The main tracking script (downloaded from the Finteza server) is inserted into the page asynchronously — independent of other elements. Thus, Finteza’s script does not slow down page loading.
Step 4: Leverage Browser Caching
This improves page speed, as it saves on time spent having to send multiple HTTP requests to the server. It also reduces the bandwidth and, as a result, the overall cost of site hosting.
Impact on conversions: It is a well-known fact that return customers bring the highest revenue, so this method ensures your return visitors receive a better experience.
Step 5: Improve Server Response Time
Many factors can affect server response time, including the volume of traffic, the type of software used by the server and the hosting solution used.
As a general guideline, the server response time should be less than 200ms. This can be achieved by looking at different performance metrics and paying attention to things such as slow database requests, lack of memory or slow routing.
Use monitoring tools to evaluate your server performance:
Impact on conversions: By monitoring your server performance properly, you’ll know whether there are any issues preventing people from interacting with your site properly (e.g. downtime, slow-downs, etc.)
There are many benefits to improving website page load speed, and they can be broadly divided into three main areas:
1. Better User Experience
- Users nowadays are quick to simply abandon a website if it does not perform as well as they expect, especially if the page takes too long to load. If you have pages that load quickly, this will appeal to more users and give them the opportunity to explore your website content.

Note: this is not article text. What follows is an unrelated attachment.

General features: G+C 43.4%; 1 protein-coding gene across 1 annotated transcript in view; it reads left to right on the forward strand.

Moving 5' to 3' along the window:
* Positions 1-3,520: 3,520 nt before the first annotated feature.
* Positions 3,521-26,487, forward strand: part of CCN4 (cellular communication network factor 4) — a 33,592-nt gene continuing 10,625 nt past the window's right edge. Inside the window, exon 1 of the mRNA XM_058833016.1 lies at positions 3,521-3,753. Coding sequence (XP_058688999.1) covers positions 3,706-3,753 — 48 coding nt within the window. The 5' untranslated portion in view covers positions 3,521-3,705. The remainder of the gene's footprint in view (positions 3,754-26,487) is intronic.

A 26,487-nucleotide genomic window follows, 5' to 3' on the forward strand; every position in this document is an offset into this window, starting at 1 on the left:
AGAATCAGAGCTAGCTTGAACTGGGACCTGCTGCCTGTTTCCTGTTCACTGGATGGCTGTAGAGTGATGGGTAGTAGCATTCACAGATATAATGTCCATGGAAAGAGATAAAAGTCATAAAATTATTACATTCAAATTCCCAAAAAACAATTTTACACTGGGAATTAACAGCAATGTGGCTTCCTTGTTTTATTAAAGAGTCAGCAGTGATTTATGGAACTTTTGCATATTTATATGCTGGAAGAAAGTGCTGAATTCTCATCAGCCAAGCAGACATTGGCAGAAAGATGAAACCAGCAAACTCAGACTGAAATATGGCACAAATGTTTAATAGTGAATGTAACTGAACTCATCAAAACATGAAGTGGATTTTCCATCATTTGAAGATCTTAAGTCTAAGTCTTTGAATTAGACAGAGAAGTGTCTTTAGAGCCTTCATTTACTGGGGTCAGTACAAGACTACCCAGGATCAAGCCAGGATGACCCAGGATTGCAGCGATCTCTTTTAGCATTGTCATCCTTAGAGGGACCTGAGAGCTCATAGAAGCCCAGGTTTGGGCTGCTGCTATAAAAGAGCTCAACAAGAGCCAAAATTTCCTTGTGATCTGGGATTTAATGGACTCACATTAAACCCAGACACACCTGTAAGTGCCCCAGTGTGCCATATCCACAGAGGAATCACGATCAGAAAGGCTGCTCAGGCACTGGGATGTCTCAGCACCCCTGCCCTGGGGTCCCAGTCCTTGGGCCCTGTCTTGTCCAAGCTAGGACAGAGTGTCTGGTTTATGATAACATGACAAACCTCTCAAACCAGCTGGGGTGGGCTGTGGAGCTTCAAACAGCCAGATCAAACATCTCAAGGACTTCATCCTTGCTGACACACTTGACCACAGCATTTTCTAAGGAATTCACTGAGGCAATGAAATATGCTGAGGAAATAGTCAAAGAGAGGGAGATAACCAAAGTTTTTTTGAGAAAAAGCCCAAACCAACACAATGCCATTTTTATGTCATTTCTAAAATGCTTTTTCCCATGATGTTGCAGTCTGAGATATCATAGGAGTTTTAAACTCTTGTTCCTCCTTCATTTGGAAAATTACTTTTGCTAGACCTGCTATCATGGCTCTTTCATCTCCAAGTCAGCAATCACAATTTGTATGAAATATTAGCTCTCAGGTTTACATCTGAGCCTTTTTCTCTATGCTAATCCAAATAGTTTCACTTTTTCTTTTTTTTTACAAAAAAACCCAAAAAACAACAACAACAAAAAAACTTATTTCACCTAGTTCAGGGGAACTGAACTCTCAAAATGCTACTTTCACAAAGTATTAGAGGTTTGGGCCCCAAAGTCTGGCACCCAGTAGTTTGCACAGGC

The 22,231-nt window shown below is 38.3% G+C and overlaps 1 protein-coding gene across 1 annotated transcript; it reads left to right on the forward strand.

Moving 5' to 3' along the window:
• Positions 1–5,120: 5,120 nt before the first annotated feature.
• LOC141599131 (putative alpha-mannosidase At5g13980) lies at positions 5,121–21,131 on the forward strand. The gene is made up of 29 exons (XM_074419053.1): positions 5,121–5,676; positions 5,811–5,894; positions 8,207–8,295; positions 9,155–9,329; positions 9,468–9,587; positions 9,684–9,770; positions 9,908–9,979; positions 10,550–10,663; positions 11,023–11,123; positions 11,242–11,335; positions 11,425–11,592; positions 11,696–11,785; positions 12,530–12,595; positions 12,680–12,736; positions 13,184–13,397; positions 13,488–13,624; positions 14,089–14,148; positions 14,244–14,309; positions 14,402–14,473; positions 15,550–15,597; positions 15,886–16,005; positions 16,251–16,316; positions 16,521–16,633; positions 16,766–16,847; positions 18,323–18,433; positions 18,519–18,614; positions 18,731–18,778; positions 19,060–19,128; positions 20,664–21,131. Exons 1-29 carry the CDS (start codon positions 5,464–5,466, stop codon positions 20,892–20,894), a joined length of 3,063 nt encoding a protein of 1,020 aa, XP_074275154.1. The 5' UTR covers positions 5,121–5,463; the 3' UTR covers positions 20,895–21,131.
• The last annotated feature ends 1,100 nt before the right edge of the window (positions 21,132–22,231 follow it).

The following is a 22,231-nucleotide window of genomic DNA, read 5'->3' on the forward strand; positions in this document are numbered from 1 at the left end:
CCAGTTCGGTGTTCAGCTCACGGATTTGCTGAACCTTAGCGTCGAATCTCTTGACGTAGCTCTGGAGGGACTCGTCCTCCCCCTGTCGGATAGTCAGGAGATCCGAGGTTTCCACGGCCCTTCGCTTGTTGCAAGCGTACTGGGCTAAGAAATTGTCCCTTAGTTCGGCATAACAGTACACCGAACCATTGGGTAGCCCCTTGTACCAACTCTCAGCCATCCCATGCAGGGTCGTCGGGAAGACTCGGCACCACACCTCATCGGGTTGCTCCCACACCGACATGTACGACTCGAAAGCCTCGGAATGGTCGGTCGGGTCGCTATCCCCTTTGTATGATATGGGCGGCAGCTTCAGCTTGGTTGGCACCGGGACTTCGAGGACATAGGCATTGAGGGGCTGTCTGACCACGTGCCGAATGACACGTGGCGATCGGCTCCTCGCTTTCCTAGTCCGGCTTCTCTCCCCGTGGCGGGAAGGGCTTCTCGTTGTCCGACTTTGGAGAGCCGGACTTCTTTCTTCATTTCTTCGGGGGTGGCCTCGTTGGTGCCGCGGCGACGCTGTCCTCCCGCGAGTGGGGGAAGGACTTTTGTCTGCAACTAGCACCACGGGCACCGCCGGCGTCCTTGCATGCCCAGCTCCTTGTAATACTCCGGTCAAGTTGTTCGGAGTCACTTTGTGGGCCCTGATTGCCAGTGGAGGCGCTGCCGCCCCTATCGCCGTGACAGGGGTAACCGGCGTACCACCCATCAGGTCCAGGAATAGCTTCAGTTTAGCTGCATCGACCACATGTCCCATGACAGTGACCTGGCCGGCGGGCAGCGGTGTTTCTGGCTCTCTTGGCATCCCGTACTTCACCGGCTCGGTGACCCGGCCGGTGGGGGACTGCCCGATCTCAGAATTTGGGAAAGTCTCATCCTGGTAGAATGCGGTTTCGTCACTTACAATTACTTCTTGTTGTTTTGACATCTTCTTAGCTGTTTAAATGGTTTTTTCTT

- Google research shows that a one-second delay in page load time will decrease user’s satisfaction by as much as 16%, while a massive 79% of users will not purchase products or services from websites where the overall speed performance does not meet their expectations.
2. Better Marketing Results
- If your aim is to achieve more website traffic to specific pages, such as a new blog post or a product page, page speed should definitely be taken into consideration.
- Whether you want to improve the overall conversion rate for specific pages or reduce the bounce rate sitewide, there is enough evidence to show that a fast website contributes greatly towards reaching these goals.
3. Higher Google Rankings
According to Google, a half a second delay could cause a traffic loss of 20%.
From Google’s perspective, pages that take long to load will result in search engine bots not being able to crawl as many pages, which leads to Google not being able to use its crawl budget effectively. This could potentially have a negative effect on your website’s organic performance.
Furthermore, Google’s algorithm officially takes the overall website speed and page loading time into account, making page speed optimization vital if you want to stand a chance to rank higher in the SERPs.
Let’s make the world wide web faster!